• This is why you either power your device off (and turn it back on if necessary) or wait for Touch ID to timeout and ask for your passcode again. This is really common sense, don’t leave your phone unwatched protected by just your finger…

      • Of course, but a majority of users don’t do either and assume that it is more secure that’s all I am saying.

      • EetChit

        Good thing that iphones also require your passcode/password after a random period of inactivity between a few hours to 2 days as well as after any restart too.

      • Antonio Fonseca

        You need to capture a good enough digital and reproduce that with high precision before you can use it. And if the biometric authentication system add an external aleatory seed, all your all your effort will be in vain.

  • Jonathan Dawson

    “Any attacker would have to possess considerable skills, have access to the pricey equipment and the resources to pull off the feat”. yeah, sounds pretty easy.

  • pnh

    Much easier to just cut the person’s finger off and use that 😉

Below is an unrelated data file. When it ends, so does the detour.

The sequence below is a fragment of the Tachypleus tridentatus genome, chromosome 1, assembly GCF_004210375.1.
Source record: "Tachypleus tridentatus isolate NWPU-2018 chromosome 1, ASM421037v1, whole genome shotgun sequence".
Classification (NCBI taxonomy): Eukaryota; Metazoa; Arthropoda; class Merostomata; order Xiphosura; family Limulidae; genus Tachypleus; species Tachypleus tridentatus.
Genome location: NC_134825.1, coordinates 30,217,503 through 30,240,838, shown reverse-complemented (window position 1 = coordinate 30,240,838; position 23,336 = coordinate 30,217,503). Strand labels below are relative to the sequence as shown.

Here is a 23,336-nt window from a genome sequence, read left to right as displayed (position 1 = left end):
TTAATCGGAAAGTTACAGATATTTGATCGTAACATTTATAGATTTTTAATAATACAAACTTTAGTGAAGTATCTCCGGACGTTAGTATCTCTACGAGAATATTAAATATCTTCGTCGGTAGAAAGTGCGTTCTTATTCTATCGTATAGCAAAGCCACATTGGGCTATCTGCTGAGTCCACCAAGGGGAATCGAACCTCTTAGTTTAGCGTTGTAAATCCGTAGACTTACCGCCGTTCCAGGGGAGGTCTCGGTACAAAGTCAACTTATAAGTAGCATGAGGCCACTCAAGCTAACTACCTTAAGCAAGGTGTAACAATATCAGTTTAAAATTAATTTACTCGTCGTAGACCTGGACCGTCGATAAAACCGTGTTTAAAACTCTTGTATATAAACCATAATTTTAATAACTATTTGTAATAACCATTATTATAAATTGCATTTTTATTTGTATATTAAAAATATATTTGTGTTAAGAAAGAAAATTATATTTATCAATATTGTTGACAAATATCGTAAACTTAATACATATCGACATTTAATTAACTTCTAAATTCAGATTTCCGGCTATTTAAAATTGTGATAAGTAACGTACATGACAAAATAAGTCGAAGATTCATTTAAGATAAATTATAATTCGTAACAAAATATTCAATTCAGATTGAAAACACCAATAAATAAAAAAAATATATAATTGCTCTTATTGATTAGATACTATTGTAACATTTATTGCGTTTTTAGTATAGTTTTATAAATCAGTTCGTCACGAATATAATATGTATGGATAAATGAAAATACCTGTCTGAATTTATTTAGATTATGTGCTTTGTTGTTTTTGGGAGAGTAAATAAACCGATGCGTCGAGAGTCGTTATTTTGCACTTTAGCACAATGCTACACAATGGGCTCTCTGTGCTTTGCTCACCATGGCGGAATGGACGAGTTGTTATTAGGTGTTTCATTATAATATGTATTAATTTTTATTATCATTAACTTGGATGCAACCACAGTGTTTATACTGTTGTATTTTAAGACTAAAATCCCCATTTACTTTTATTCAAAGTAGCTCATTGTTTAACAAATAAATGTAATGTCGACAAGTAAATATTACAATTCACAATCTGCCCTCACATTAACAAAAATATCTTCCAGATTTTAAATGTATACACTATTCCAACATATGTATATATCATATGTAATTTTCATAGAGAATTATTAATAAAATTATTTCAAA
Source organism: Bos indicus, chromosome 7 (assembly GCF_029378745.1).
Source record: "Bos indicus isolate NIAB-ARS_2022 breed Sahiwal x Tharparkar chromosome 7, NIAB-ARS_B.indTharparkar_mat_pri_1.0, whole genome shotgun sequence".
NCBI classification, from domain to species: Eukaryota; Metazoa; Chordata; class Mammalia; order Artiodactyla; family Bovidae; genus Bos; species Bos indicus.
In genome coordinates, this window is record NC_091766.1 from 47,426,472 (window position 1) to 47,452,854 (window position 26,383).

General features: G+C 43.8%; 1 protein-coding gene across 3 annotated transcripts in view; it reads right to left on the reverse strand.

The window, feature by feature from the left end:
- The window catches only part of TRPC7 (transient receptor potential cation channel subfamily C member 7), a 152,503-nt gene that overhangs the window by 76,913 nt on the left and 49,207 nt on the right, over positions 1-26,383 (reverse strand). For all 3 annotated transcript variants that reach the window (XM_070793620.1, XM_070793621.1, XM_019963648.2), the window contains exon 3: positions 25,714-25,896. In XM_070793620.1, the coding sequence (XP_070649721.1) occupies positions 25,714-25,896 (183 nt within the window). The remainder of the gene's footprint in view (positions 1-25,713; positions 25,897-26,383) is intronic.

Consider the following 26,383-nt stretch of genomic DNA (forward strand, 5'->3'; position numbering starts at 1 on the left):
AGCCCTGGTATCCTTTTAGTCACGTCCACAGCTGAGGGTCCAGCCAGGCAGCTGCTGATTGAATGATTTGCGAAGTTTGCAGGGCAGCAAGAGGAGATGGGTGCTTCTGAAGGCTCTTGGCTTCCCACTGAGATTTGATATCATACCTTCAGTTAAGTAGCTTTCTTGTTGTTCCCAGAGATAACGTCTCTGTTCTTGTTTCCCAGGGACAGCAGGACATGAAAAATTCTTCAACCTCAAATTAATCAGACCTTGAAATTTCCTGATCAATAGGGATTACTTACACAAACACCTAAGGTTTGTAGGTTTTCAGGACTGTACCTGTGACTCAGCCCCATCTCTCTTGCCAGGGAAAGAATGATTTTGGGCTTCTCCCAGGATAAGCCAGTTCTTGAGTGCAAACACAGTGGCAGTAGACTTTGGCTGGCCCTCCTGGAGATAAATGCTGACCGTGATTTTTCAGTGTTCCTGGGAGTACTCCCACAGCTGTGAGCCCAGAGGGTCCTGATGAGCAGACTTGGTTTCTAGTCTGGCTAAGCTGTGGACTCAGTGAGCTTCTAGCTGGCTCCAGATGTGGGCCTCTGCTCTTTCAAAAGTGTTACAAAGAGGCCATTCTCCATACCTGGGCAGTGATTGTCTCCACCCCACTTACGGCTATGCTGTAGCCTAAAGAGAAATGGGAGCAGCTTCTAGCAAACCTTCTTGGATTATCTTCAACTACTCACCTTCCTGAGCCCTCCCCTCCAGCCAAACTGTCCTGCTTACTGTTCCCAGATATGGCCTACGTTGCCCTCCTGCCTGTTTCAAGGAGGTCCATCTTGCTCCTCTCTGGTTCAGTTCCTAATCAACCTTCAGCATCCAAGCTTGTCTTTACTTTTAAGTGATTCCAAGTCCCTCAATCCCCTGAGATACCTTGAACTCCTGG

• Very true. Or just wait until there sleep, less bloody that way lol.

    • Alex Blaha

      It needs to be alive in order to work, but ya.

      • Nevertrending

        Just heat it in the microwave ^^

  • 9to5Slavery

    Could be worst. Could be a Samsung gimmick of an eye ball scanner.

  • arrontaylor

    Maybe the title of this should be “it’s POSSIBLE to create a fingerprint from a photo”, rather than “It’s EASY”…

  • Shripad Sonavnay

    Photos from now on ;p

  • arvindb02

    How exactly would someone manage to get a high resolution picture of your finger?

    • Ted Forbes

      For one, people walk with their hands down (and open) so just take a few shots of their hands, if its that important how hard can it be.

  • CollegiateLad

    I keep high resolution pics of people’s fingers in my back pocket.

  • jack

    “Fingerprints that can be used for biometric authentication can be easily snatched ” I don’t think it is “easy” to take tons of pictures of someone’s finger in public without attracting many attention. And plus you have to take photos of the correct finger, because not all people use the same finger in touchid/etc

  • diggitydang

    Sorry if off-topic, but my TouchID stopped working today on my JB 6+, 128GB, silver… Anyone else having this issue or know why?

    • diggitydang

      Seems to be Activator that’s doing it. Ughhhh… Cabt live without Activator… This is a sad day!!

    • diggitydang

      Ok. After trying to uninstall and reinstall it, I found that resetting the settings got it working again, in case anyone is interested in the solution.

  • Antonio Fonseca

    Link bait. This is not easy.

  • In other news, it is easy to create a video of you manually enter your password. It have been proven that the same numbers that appears in the video will get your victim’s phone unlocked.